There’s a village in the Caribbean where ‘girls’ grow penises at age 12
Some children who are born with vaginas go on to grow penises due to a rare genetic disorder.
In a rural village in the Dominican Republic, an estimated one in 90 children who seem to be girls grow male genitalia during puberty.
The children are known as Guevedoces – which translates literally as “penis-at-12” – referring to the age they are when their physical appearance starts to change.
This extraordinary intersex condition, known medically as 5-alpha-reductase deficiency, has previously been documented for a BBC2 series ‘Countdown to Life’ which takes a look at how we develop in the womb and how early changes impact us for the rest of our lives.
Many children who live in the village of Salinas, located in the southern part of the Dominican Republic, are affected by the condition.
The rare children have nothing except what appears to be a vagina, and it is only as they mature that it becomes apparent all is not as it seems.
Dr Julianne Imperato-McGinley originally investigated the phenomenon in the early 1970s.
Dr Imperato found that while genetically male, Guevedoces lack the enzyme – 5-alpha reductase – that converts testosterone to dihydro-testosterone and helps form the penis.
When these children hit puberty the body is flooded with another surge of testosterone, causing a penis to develop and testes to descend.
One child affected by the condition, Johnny, once known as Felicita, told the BBC he fought bullies who targeted him when the change started.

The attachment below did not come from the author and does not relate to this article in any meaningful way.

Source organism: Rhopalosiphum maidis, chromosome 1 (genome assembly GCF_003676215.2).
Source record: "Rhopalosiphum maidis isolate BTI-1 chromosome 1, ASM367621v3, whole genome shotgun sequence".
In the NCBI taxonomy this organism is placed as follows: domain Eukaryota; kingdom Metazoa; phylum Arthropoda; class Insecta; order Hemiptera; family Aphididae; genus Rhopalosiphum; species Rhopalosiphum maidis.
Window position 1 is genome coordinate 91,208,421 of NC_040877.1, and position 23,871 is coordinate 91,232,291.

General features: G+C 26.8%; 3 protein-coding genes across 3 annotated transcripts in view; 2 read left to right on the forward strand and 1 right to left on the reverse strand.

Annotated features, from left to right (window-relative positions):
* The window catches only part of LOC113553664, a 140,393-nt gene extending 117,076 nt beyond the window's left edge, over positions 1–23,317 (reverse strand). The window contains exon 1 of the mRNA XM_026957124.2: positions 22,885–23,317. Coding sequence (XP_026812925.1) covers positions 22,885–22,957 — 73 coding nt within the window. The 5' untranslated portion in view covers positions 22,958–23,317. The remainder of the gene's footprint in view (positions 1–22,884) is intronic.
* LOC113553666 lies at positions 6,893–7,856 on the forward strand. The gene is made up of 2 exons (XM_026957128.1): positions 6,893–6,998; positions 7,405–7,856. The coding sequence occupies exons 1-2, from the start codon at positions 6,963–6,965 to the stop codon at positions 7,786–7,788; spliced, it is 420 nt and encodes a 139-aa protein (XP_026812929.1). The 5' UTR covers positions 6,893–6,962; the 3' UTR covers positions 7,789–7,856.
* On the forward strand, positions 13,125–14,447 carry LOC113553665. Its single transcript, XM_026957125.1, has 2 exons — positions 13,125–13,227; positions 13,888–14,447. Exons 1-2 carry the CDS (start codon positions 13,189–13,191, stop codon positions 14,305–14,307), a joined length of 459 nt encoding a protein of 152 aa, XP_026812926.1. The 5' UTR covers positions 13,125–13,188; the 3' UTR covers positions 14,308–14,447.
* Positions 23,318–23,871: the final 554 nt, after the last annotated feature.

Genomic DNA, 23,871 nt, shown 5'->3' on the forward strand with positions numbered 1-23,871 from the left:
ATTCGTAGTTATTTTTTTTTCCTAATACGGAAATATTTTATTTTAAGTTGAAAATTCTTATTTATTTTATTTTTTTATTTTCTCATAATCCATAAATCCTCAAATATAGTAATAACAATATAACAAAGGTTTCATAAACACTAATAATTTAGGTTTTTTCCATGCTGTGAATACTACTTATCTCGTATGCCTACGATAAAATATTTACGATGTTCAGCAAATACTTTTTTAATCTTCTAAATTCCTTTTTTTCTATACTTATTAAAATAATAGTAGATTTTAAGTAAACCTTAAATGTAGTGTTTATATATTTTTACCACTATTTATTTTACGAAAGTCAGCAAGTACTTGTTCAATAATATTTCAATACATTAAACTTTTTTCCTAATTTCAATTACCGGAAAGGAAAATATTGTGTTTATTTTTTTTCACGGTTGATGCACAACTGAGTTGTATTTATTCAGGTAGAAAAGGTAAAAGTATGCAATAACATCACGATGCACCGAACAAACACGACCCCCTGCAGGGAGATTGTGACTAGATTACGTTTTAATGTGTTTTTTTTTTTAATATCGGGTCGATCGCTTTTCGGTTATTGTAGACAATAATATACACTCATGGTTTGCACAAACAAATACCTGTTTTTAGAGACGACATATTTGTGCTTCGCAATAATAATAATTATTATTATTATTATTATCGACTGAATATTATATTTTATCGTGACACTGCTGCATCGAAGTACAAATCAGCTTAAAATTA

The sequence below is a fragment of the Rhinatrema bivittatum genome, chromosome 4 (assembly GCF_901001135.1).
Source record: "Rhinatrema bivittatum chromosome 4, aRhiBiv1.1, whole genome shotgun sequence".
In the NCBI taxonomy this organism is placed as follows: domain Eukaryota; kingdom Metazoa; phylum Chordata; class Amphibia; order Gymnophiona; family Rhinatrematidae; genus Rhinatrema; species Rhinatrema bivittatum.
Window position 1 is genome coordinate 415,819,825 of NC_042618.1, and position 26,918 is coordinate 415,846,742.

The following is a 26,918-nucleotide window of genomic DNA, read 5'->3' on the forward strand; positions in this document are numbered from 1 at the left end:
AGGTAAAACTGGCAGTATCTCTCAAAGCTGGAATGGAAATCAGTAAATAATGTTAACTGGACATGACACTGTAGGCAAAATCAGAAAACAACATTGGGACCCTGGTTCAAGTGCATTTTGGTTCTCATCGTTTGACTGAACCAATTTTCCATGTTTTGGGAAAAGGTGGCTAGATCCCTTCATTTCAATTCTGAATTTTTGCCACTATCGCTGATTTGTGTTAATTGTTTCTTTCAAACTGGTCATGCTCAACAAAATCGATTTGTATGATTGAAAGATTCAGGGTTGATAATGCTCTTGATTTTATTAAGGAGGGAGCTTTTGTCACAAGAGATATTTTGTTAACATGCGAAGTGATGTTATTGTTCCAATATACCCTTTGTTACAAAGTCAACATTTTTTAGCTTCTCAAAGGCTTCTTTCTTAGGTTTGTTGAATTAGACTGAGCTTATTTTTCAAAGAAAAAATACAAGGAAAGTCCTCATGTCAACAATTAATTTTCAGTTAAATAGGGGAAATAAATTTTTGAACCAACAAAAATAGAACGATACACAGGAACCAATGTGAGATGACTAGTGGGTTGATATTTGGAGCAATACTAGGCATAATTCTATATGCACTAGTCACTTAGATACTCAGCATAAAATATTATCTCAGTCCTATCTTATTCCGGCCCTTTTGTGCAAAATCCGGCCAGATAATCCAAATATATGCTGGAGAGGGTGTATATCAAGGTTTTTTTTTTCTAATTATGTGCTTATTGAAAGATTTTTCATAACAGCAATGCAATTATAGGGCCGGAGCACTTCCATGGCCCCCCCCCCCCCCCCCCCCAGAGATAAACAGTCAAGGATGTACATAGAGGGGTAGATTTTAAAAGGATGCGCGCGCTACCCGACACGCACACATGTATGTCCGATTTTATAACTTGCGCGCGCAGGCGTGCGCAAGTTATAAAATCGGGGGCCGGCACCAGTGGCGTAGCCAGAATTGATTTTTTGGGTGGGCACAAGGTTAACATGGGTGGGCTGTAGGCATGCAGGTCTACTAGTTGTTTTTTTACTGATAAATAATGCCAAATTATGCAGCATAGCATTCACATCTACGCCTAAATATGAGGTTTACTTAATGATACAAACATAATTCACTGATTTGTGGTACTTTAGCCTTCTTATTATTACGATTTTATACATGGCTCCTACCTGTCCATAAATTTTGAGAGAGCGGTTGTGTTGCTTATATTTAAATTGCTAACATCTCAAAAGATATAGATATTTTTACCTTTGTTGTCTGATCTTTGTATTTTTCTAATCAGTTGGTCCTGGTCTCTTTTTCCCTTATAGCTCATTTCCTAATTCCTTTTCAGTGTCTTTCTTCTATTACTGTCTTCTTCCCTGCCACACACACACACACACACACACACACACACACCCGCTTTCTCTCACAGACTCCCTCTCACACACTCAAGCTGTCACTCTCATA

“I remember I used to wear a little red dress,” he said.
“I was born at home instead of in a hospital. They didn’t know what sex I was.
“I went to school and I used to wear my skirt. I never liked to dress as a girl.
“When they bought me girls toys I never bothered playing with them. All I wanted to do was play with the boys.”
Many of the young people affected by the change are bullied.
“They used to say I was a devil, nasty things, bad words and I had no choice but to fight them because they were crossing the line,” he said.
“I’d like to get married and have children, a partner who will stand by me through good and bad.”
Once Guevedoces have hit puberty, there do not seem to be other obvious effects of the condition.
The penis is usually a little undersized, but apart from that is normally fully functioning, with the testes even producing sperm.
Further research has shown that the phenomenon is not limited to Salinas alone.
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In a 2005, Elizabeth Kelley wrote that following the original research, reports suggested that this was also common in the Sambian villages of Papua New Guinea, where the locals called the children “turnims”, meaning “expected to become men”.
“The Sambians view these children as flawed males; the children are rejected and humiliated by their families and society,” Kelley wrote.
“On the other hand, in the Dominican Republic, the birth of a pseudohermaphrodite is fully accepted and during puberty, the child’s physical transformation into a male is marked by joyous celebration.”
Similar cases have also been seen in the Sambian villages of Papua New Guinea.
However in these villages the people affected are viewed as “flawed males” and shunned from the community.